You are not currently logged in.
Access JSTOR through your library or other institution:
Zero-Inflated Poisson Regression, with an Application to Defects in Manufacturing
Vol. 34, No. 1 (Feb., 1992), pp. 1-14
Published by: Taylor & Francis, Ltd. on behalf of American Statistical Association and American Society for Quality
Stable URL: http://www.jstor.org/stable/1269547
Page Count: 14
You can always find the topics here!Topics: Solders, Regression analysis, Simulations, Binomials, Confidence interval, Modeling, Parametric models, Data models, Standard deviation, Statistics
Were these topics helpful?See something inaccurate? Let us know!
Select the topics that are inaccurate.
Preview not available
Zero-inflated Poisson (ZIP) regression is a model for count data with excess zeros. It assumes that with probability p the only possible observation is 0, and with probability 1 - p, a Poisson(λ) random variable is observed. For example, when manufacturing equipment is properly aligned, defects may be nearly impossible. But when it is misaligned, defects may occur according to a Poisson(λ) distribution. Both the probability p of the perfect, zero defect state and the mean number of defects λ in the imperfect state may depend on covariates. Sometimes p and λ are unrelated; other times p is a simple function of λ such as p=1/(1+λ τ) for an unknown constant τ. In either case, ZIP regression models are easy to fit. The maximum likelihood estimates (MLE's) are approximately normal in large samples, and confidence intervals can be constructed by inverting likelihood ratio tests or using the approximate normality of the MLE's. Simulations suggest that the confidence intervals based on likelihood ratio tests are better, however. Finally, ZIP regression models are not only easy to interpret, but they can also lead to more refined data analyses. For example, in an experiment concerning soldering defects on printed wiring boards, two sets of conditions gave about the same mean number of defects, but the perfect state was more likely under one set of conditions and the mean number of defects in the imperfect state was smaller under the other set of conditions; that is, ZIP regression can show not only which conditions give lower mean number of defects but also why the means are lower.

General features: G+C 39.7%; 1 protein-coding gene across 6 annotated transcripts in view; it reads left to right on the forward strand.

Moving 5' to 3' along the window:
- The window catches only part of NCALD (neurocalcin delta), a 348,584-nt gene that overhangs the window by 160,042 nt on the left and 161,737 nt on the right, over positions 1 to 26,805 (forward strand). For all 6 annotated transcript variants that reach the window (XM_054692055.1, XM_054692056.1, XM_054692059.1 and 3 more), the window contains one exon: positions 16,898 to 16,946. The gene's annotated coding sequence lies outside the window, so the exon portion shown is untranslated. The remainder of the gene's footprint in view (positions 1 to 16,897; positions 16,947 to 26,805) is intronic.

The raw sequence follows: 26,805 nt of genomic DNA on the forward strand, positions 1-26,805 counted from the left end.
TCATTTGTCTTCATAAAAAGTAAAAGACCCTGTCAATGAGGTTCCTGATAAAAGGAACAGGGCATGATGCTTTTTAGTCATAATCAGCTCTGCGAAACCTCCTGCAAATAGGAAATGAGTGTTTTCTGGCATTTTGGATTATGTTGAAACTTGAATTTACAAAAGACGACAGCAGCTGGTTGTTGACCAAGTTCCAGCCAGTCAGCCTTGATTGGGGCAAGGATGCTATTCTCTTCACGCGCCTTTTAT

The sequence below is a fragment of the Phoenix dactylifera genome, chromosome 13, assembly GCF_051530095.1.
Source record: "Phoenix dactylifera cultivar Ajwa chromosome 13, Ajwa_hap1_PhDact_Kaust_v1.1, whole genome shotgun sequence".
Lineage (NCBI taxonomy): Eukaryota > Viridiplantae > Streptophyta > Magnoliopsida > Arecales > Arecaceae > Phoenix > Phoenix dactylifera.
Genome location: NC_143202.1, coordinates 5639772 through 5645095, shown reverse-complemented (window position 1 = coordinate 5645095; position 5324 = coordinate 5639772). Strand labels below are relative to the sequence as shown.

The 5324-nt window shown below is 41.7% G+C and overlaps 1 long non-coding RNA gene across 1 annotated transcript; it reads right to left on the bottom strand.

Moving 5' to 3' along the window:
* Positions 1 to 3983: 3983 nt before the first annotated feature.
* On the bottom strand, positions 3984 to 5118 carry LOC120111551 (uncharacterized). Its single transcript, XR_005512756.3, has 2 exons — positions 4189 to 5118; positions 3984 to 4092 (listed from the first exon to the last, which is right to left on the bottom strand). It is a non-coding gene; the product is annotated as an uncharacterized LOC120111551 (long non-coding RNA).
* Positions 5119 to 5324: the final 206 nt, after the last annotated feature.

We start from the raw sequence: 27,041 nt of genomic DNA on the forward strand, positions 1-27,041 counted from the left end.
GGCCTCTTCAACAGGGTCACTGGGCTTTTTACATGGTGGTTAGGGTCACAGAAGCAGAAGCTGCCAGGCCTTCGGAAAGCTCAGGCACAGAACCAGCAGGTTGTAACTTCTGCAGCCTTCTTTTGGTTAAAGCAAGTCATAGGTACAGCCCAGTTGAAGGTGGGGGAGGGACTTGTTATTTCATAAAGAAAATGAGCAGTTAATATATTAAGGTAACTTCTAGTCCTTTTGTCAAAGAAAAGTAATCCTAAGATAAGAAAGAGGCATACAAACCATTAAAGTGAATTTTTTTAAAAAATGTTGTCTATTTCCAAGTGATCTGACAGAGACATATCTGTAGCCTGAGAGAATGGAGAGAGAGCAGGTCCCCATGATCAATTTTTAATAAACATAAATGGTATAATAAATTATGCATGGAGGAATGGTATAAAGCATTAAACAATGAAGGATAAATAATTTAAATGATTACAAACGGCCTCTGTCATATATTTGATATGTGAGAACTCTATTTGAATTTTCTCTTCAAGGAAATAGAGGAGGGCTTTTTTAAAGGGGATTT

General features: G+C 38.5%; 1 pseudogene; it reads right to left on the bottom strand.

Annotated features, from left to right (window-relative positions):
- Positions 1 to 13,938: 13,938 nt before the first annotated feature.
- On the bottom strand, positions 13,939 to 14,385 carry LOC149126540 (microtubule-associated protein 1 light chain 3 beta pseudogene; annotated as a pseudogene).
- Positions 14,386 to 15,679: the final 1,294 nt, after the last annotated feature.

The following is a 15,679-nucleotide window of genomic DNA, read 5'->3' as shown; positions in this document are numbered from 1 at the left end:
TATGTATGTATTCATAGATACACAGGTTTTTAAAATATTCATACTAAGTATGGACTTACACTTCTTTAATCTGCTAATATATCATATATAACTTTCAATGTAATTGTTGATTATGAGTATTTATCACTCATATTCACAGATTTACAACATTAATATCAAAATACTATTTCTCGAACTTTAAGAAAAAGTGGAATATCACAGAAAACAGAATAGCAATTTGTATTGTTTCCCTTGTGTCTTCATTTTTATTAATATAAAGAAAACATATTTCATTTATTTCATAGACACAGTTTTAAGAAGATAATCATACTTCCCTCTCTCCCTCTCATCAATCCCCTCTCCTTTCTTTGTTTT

Technometrics © 1992 American Statistical Association